TUCSON, Ariz. -- An 'obsessive fan' charged in the slaying of actress Rebecca Schaeffer had hired a private detective to track down her address a month before shooting her outside her apartment, it was revealed Friday.
The suspect, Robert John Bardo, 19, of Tucson, contacted the Anthony Agency, a private investigative company in his hometown, to say 'he was writing to (Schaeffer) and wanted to send her a present,' said William Johnson, an employee of the agency.
'He asked for a mailing address,' Johnson said.
Bardo, who is being held in Tucson in lieu of $1 million bail, had indicated on a form he filled out at the agency that he and Schaeffer knew each other from another state and were friendly, Johnson said.
Such a request is common from 'people trying to locate relatives or friends,' he said.
Detective Dan Andrews of the Los Angeles Police Department confirmed that Bardo had hired the detective agency and said the suspect had obtained Schaeffer's home address a month before he allegedly shot her Tuesday morning at the door of her Los Angeles apartment complex.
The Anthony Agency was unable to obtain the information sought by Bardo in Arizona and hired a person in California, who Johnson was unable to identify. Johnson said that individual obtained the information by running a check of Schaeffer's driver's license.
Johnson said he did not know why Bardo would need a mailing address for Schaeffer if he had already been corresponding with her. He said another Anthony employee, whom he declined to identify, handled Bardo's request.
While it was unclear exactly how the Anthony Agency obtained Schaeffer's address, a Department of Motor Vehicles spokeswoman Janet Baker in Sacramento, Calif., said the DMV will provide for a fee an address of any registered motorist as long as the person making the request has a license plate number.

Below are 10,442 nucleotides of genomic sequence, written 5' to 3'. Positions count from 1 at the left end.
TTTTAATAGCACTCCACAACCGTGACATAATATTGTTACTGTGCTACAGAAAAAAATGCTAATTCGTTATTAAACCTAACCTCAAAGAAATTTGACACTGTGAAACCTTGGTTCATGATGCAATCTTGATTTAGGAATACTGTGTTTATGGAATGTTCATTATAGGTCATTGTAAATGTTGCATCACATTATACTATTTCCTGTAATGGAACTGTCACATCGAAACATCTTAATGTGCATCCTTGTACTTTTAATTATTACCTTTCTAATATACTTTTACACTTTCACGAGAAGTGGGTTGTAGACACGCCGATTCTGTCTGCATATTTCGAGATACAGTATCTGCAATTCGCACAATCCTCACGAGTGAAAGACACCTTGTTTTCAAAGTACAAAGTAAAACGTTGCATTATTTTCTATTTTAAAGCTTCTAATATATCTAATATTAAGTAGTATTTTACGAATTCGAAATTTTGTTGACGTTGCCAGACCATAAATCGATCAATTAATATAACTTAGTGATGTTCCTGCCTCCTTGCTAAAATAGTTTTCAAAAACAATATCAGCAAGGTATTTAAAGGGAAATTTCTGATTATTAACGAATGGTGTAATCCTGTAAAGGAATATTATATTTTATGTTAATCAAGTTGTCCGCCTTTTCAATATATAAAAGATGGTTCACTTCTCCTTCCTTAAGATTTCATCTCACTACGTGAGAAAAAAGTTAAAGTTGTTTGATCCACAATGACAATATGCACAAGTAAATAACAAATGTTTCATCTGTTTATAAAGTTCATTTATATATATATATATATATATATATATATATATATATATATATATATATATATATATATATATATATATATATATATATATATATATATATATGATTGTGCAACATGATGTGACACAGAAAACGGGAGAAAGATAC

The same information can also be obtained from the DMW by providing it with a name and driver's license number or with a name and date of birth.
Baker said there is no way for celebrities to block access to the information on their driver's license. The only exception is made for law enforcement officials.
Schaeffer, a 21-year-old Oregon native, co-starred with Pam Dawber on 'My Sister Sam,' which aired on CBS from 1986 to 1988. She appeared recently in the film 'Scenes from the Class Struggle in Beverly Hills' and had completed work on a yet-to-be released movie, 'One Point of View,' starring Dyan Cannon.
Authorities said Bardo was obsessed with Schaeffer, had collected videotapes of her work on the television sitcom and had told his sister in a letter, 'If I can't have her, nobody will.'
'The evidence shows that Bardo was an obsessive fan of Miss Schaeffer,' Los Angeles County Deputy District Attorney Robert Savitt has said.
Bardo sent a stream of 'typical fan letters' to Schaeffer through her agents for the last two years. In a 'very recent' letter, however, Bardo's obsession turned ominous, authorities said.
Bardo was arrested Wednesday for allegedly disrupting traffic while darting through traffic in an apparent suicide attempt on Interstate 10 in downtown Tucson. He was ordered held on the $1 million bond on a fugitive warrant charging him with first-degree murder and is awaiting an Aug. 18 extradition hearing.
A spokesman for Glasband Willen Mortuary in Los Angeles said the actress' body was scheduled to be flown to Oregon late Friday afternoon. Private services for the slain actress are set for 2 p.m. Sunday at the Ahavai Sholom Cemetery chapel in Portland. A public memorial service is planned July 29 in Los Angeles.